Docket No. 26928-88.
James R. O'Neill, Theodore L. Press, and Jeffrey B. Maletta, for the petitioner. Sandra M. Gilmore, for the respondent.
A codicil to decedent's will provided that his personal representatives, in their discretion, could select and compensate persons who had contributed to decedent's well-being during his lifetime. The codicil limited each such bequest to a maximum of 1 percent of decedent's gross probate estate, without limiting the number of such bequests that could be made. Decedent's will left the residue of his estate to charitable beneficiaries. HELD, the value of the residue was not ascertainable at the date of decedent's death and thus is not deductible from his gross estate as a transfer to charity under sec. 2055(a), I.R.C. James R. O'Neill, Theodore L. Press, and Jeffrey B. Maletta, for the petitioner. Sandra M. Gilmore, for the respondent.
Respondent determined a deficiency in petitioner's Federal estate tax liability of $790,918.29. After concessions, the issue for our decision is whether petitioner is entitled to deduct the value of a testamentary bequest to charitable beneficiaries under section 2055(a).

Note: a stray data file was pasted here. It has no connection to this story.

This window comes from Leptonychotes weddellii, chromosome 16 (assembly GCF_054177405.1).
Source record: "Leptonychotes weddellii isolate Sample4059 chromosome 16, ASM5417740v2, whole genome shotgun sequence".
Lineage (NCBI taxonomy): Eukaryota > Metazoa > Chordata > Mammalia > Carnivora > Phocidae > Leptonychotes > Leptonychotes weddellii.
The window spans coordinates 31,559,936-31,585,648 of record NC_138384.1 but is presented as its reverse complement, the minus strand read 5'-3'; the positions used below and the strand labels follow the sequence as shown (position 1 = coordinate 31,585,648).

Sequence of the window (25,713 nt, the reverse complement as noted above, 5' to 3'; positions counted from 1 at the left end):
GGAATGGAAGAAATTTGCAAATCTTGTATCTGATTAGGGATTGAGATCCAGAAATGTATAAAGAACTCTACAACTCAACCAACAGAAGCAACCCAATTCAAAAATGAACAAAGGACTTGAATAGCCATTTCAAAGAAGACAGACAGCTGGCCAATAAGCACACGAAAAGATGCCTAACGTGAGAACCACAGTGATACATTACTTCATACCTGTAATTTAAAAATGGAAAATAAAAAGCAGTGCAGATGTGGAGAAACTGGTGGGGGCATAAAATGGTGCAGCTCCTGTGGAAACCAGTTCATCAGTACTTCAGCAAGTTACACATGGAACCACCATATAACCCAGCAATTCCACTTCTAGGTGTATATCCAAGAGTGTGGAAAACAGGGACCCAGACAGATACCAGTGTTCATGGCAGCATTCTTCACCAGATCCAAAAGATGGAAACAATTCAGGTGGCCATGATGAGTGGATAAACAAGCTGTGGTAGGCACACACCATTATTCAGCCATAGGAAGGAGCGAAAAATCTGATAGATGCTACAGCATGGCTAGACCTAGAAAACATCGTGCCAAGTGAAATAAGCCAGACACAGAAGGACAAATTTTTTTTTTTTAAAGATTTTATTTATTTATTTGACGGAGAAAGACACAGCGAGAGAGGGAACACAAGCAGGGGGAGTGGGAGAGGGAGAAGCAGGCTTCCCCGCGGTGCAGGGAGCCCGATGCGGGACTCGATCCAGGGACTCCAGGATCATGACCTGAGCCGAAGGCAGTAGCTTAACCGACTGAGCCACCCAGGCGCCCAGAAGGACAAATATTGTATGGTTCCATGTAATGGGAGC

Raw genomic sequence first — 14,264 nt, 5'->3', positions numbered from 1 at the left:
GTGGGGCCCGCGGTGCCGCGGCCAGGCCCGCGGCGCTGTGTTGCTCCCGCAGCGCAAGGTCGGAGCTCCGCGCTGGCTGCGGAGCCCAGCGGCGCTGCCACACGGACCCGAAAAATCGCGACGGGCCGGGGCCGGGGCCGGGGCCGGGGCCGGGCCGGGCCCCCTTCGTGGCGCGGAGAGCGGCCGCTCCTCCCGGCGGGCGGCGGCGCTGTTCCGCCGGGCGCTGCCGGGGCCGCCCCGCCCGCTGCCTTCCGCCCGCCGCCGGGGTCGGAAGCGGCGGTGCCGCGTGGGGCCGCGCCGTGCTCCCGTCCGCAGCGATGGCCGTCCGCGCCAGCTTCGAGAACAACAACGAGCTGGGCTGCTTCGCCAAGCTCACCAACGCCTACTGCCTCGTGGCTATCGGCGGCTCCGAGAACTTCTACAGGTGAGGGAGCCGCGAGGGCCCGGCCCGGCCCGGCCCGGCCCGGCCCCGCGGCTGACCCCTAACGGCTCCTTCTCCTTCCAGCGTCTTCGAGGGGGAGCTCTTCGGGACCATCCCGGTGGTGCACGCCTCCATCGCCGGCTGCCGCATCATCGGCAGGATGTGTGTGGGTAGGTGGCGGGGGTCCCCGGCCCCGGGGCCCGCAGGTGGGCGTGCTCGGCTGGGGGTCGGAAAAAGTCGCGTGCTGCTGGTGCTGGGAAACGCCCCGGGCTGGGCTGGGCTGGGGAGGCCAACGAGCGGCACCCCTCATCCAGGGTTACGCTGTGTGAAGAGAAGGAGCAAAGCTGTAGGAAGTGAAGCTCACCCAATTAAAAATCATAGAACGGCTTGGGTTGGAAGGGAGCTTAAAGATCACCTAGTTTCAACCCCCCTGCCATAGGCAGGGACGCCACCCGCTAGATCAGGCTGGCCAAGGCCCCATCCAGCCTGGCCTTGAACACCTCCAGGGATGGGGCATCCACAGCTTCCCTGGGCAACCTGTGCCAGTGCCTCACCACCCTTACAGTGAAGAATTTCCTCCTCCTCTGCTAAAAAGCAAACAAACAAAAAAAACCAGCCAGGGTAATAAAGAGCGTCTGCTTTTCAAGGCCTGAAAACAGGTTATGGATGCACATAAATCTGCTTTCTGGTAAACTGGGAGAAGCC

Unless otherwise indicated, all section and Code references are to the Internal Revenue Code of 1954, as amended and in effect as of the date of decedent's death, and all Rule references are to the Tax Court Rules of Practice and Procedure.
FINDINGS OF FACT
Some of the facts have been stipulated for trial pursuant to Rule 91. The stipulations are adopted by this reference. At the time the petition in the instant case was filed, William H. Price II, one of petitioner's personal representatives, maintained a business address in Easton, Maryland.
Petitioner is the Estate of David N. Marine, deceased. David N. Marine, M.D., died in 1984, in Oxford, Maryland, from cirrhosis of the liver caused by years of chronic and habitual alcoholism. During his lifetime, Dr. Marine had been a practicing physician. He obtained his undergraduate degree at Princeton University. He later attended and graduated from the School of Medicine at Johns Hopkins University. He served in the military and then practiced in a staff position at the Loch Raven Veterans' Hospital in Baltimore. Eventually, he became chief of medicine at that hospital. He also held a faculty position at Johns Hopkins.